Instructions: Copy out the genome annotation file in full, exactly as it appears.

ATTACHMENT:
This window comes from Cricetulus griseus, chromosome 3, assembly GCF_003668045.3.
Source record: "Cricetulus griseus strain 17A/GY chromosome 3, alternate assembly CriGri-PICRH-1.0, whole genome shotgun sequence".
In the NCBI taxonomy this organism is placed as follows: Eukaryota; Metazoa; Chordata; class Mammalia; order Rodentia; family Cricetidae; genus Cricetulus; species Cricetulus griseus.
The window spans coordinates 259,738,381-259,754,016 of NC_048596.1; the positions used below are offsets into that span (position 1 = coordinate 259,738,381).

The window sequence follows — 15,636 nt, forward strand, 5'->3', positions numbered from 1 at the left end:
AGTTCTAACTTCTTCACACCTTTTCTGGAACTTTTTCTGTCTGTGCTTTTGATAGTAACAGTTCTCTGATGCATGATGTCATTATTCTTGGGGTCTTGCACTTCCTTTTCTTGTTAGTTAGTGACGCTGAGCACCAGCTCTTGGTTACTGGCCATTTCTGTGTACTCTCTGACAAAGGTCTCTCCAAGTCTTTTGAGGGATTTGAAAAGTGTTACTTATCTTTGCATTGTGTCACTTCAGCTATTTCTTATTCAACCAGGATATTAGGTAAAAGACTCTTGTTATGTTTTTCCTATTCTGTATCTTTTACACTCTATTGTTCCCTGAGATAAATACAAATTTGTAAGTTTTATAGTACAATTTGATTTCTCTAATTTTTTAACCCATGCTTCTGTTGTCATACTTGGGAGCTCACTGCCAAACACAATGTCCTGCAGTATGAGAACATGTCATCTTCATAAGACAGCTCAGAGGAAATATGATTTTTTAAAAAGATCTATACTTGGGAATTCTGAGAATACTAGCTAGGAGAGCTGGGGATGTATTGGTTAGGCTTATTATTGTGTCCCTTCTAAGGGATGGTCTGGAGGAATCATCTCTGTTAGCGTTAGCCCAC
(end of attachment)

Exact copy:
This window comes from Cricetulus griseus, chromosome 3, assembly GCF_003668045.3.
Source record: "Cricetulus griseus strain 17A/GY chromosome 3, alternate assembly CriGri-PICRH-1.0, whole genome shotgun sequence".
In the NCBI taxonomy this organism is placed as follows: Eukaryota; Metazoa; Chordata; class Mammalia; order Rodentia; family Cricetidae; genus Cricetulus; species Cricetulus griseus.
The window spans coordinates 259,738,381-259,754,016 of NC_048596.1; the positions used below are offsets into that span (position 1 = coordinate 259,738,381).

The window sequence follows — 15,636 nt, forward strand, 5'->3', positions numbered from 1 at the left end:
AGTTCTAACTTCTTCACACCTTTTCTGGAACTTTTTCTGTCTGTGCTTTTGATAGTAACAGTTCTCTGATGCATGATGTCATTATTCTTGGGGTCTTGCACTTCCTTTTCTTGTTAGTTAGTGACGCTGAGCACCAGCTCTTGGTTACTGGCCATTTCTGTGTACTCTCTGACAAAGGTCTCTCCAAGTCTTTTGAGGGATTTGAAAAGTGTTACTTATCTTTGCATTGTGTCACTTCAGCTATTTCTTATTCAACCAGGATATTAGGTAAAAGACTCTTGTTATGTTTTTCCTATTCTGTATCTTTTACACTCTATTGTTCCCTGAGATAAATACAAATTTGTAAGTTTTATAGTACAATTTGATTTCTCTAATTTTTTAACCCATGCTTCTGTTGTCATACTTGGGAGCTCACTGCCAAACACAATGTCCTGCAGTATGAGAACATGTCATCTTCATAAGACAGCTCAGAGGAAATATGATTTTTTAAAAAGATCTATACTTGGGAATTCTGAGAATACTAGCTAGGAGAGCTGGGGATGTATTGGTTAGGCTTATTATTGTGTCCCTTCTAAGGGATGGTCTGGAGGAATCATCTCTGTTAGCGTTAGCCCAC